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May 17, 2008 5:03 AM   Subscribe

How can I install/use the DOS batch scripting SLEEP command with Vista Ultimate? It does not exist by default. Back while scripting on XP, I used to install the free package "Windows Server 2003 Resource Kit Tools" which came with this command.

So basically, I just want to put a 60 second pause in a loop in a script. I am not looking for CPU intensive work-arounds or solutions involving cygwin.

Thanks.
posted by Slenny to Technology (5 answers total)
 
Compile this, call it "sleep", and call it from your scripts. Note that it uses strol to convert a number from a string to an integral type; care was taken to make sure it would not interpret octal- or hexadecimal-looking sequences as octal or hexidecimal. You can change that by changing the constant BASE to be zero. Also, care was taken to allow arguments of zero to be coreect (resulting in a zero sleep time), but negative sleep times to cause an error to be display (and returned).

"I am not looking for CPU intensive work-arounds or solutions involving cygwin."

You'll find it most convenient to compile this using cygwin. Compile it with a static library (oh lord is it big, that's C++ IOStreams for you, port it to C if you need it smaller) and you can use it on non-cygwin equipped machines.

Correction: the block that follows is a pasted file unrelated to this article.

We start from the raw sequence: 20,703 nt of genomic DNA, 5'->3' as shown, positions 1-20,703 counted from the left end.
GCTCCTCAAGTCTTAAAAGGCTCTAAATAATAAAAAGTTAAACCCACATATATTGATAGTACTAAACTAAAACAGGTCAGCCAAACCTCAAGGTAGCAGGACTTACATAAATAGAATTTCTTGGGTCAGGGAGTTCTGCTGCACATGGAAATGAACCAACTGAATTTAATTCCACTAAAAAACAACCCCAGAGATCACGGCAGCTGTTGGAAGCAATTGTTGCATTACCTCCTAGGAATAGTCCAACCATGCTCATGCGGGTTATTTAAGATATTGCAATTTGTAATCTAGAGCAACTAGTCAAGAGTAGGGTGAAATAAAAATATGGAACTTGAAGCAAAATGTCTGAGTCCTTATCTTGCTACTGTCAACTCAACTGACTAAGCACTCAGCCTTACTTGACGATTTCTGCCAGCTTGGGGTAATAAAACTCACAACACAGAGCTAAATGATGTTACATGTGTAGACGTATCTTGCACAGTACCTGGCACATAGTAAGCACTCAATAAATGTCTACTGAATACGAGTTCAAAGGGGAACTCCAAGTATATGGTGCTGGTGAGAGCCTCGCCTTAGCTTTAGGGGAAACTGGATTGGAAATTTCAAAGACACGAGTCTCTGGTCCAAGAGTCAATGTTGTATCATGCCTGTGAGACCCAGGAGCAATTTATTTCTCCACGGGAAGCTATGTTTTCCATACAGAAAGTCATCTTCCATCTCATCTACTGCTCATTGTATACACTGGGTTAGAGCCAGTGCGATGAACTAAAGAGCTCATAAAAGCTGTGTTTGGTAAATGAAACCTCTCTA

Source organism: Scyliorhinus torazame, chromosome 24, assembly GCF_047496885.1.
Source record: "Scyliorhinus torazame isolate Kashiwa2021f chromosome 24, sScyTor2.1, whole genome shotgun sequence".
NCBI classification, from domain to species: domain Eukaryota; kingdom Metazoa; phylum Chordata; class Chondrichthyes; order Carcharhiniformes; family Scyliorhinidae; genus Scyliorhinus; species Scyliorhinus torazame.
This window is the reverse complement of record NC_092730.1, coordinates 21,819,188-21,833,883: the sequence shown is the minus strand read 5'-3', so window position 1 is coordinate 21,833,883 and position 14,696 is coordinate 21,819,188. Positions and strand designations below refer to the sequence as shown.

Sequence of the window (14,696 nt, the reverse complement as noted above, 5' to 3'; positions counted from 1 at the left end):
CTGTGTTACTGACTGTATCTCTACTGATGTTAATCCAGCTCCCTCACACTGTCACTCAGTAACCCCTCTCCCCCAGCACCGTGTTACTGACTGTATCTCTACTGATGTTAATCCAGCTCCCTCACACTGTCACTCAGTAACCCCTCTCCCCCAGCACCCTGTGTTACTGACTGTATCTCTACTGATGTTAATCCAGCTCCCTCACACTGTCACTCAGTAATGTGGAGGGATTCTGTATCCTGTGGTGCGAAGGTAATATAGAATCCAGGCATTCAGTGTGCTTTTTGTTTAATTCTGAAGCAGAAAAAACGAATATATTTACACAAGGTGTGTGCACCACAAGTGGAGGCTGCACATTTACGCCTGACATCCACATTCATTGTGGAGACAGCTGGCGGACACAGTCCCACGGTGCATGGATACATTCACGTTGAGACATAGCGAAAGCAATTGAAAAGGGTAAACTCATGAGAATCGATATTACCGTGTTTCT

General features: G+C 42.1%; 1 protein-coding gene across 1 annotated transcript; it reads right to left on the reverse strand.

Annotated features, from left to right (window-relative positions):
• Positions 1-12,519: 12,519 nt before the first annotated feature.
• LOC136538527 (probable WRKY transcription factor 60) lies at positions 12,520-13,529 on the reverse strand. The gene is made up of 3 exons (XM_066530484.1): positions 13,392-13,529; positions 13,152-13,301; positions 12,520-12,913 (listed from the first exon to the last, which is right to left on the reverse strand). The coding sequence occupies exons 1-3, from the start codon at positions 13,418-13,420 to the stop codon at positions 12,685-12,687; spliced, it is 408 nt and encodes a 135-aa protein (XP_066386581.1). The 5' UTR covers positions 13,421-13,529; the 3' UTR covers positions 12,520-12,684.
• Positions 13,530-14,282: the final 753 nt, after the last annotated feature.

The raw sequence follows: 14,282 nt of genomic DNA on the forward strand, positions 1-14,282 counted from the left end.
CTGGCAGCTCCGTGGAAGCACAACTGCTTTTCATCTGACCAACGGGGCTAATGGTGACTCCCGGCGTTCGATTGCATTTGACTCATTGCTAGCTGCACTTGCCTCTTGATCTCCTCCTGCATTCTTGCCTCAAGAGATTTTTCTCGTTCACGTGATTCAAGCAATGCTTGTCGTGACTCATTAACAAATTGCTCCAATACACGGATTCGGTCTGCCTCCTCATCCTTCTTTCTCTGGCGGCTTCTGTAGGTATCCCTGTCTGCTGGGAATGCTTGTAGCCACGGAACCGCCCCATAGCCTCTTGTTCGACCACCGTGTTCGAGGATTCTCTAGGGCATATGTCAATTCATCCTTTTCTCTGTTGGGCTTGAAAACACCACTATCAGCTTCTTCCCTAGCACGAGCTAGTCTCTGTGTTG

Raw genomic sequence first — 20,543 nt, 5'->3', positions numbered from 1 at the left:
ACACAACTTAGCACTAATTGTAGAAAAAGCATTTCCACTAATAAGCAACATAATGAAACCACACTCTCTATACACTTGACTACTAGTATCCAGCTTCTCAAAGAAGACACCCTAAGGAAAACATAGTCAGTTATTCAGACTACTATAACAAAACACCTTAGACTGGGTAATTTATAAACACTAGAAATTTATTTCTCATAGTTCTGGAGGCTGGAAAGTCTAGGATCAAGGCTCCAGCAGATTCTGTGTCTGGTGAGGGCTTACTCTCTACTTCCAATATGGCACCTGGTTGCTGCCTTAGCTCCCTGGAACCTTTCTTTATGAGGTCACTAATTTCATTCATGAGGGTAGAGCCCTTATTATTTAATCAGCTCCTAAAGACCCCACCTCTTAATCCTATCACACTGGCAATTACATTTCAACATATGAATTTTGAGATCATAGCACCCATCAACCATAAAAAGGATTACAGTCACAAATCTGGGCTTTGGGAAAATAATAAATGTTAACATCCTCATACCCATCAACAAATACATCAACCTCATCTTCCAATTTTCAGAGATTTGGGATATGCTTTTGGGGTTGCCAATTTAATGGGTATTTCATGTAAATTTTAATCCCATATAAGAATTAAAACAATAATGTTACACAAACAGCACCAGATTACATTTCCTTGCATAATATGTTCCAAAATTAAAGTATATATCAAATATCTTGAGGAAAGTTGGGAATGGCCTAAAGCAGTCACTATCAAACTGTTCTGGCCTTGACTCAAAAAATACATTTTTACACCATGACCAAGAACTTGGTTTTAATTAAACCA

For sixty seconds of sleep, call it like this:
sleep 60000
#include <iostream>
#include <cstdlib>
#include <windows.h>


int badargs(const char* name, const char* arg) {
    std::cerr << "Usage " << name << " unsigned_integral_milliseconds" << std::endl;
    if(arg) {
        std::cerr << "Argument \"" << arg << "\" is not an unsigned integral value" << std::endl;
    }
    return 1;
}

int main(int argc, char** argv) {
    if(argc != 2) {
        return badargs(argv[0], 0);
    }

    const int BASE = 10;
    char* p = 0 ;
    char* s = argv[1];
    
    long int sleepMillis = strtol(s, &p, BASE); 
    if(p == s || sleepMillis < 0 ) { // not unsigned number
        return badargs(argv[0], s);
    }
    // std::cout << "Sleeping for " << sleepMillis << " milliseconds" << std::endl; 
    Sleep(sleepMillis);
    return 0;
}

posted by orthogonality at 6:23 AM on May 17, 2008


Here's the same in C, for qa much smaller executable:
#include <stdio.h>
#include <stdlib.h>
#include <windows.h>


int badargs(const char* name, const char* arg) {
    fprintf( stderr, "Usage %s unsigned_integral_milliseconds\n", name);
    if(arg) {
        fprintf( stderr, "Argument \"%s\" is not an unsigned integral value\n", arg) ;
    }
    return 1;
}

int main(int argc, char** argv) {
    if(argc != 2) {
        return badargs(argv[0], 0);
    }

    const int BASE = 10;
    char* p = 0 ;
    char* s = argv[1];
    
    long int sleepMillis = strtol(s, &p, BASE); 
    if(p == s || sleepMillis < 0 ) { // not unsigned number
        return badargs(argv[0], s);
    }
    /* printf( "Sleeping for %li milliseconds.\n", sleepMillis); */
    Sleep(sleepMillis);
    return 0;
}

posted by orthogonality at 6:30 AM on May 17, 2008 [1 favorite]


You can ping yourself X amount of times to create a delay..

ping -n 5 localhost
posted by mattdini at 8:51 AM on May 17, 2008 [1 favorite]


What about Vista's timeout command?
posted by I EAT TAPAS at 10:25 AM on May 17, 2008


timeout is simple and works great.

Thanks people!
posted by Slenny at 11:13 AM on May 17, 2008


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